Academic Honor Code
Saint Mary’s College Academic Honor Code
Saint Mary’s College expects every member of its community to promote and abide by ethical standards, both in conduct and exercise of responsibility towards other members of the community. Academic Honesty must be demonstrated at all times to maintain the integrity of scholarship and the reputation of the College. Academic dishonesty is a serious violation of College policy because, among other things, it undermines the bonds of trust and honesty between members of the community and betrays those who depend upon the College’s academic integrity and knowledge.
As an expression of support for academic integrity throughout the Saint Mary’s learning community and as an administrative tool to discourage academic dishonesty, Saint Mary’s has implemented the Academic Honor Code. The Academic Honor Code has been approved by the Associated Students, the Faculty Academic Senate, the Provost and the President of Saint Mary’s College.
Student Responsibility: The Pledge
All students, whether undergraduate or graduate, are expected to commit themselves the following Academic Honor Pledge and abide by the Academic Honor Code. Students affirm this commitment when they accept admission to the College; not having read the Code is not an excuse for violating it. The pledge reads as follows:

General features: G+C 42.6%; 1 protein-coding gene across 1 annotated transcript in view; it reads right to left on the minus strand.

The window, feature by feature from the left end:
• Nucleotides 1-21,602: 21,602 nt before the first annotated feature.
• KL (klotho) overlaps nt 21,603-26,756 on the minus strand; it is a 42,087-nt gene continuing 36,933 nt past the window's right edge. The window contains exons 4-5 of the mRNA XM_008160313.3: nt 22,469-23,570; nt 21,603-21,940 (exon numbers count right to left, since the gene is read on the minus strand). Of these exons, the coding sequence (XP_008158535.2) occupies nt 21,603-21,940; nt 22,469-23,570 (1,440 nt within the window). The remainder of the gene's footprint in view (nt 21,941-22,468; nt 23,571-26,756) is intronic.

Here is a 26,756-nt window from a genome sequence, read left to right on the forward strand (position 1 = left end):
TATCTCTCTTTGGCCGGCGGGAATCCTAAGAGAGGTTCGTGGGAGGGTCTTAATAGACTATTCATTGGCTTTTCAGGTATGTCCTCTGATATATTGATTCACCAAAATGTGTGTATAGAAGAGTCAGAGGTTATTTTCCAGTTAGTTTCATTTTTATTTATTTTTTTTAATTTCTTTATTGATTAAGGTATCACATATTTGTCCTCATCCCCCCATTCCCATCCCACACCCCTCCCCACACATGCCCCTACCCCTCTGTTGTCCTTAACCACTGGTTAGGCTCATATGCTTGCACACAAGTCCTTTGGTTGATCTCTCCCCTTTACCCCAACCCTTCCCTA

As a student member of an academic community based in mutual trust and responsibility, I pledge:
- To do my own work at all times, without giving or receiving inappropriate aid;
- To avoid behaviors that unfairly impede the academic progress of other members of my community; and
- To take reasonable and responsible action in order to uphold my community’s academic integrity.
Principles of Action
All student information generated in connection with the Code and its implementation are educational records of the student(s) involved and cannot be discussed or disclosed (or re-disclosed) other than on an educational need-to-know basis or with the student(s)’s prior written and dated consent. This principle applies to all involved parties, including any faculty, staff, other students, and all Council members.
It is the responsibility of every student and faculty member of the College community to know and practice the tenets of the Academic Honor Code. If there is confusion over the appropriateness of a particular action in light of the Code, or if a community member has recommendations about how to amend or alter the Code, those questions and suggestions should be addressed to the Academic Honor Council through the Academic Honor Code Coordinator, or to the program director or dean for adult and graduate programs.
In addition to maintaining one’s own academic integrity, each member of the academic community should strive to preserve and promote integrity among their peers. This community empowers its members to take appropriate action in support of the Academic Honor Code. If a student, faculty member, staff member, or administrator suspects a violation of the Academic Honor Code, they should take action consistent with the Academic Honor Code Procedures described below. Additional possible actions include: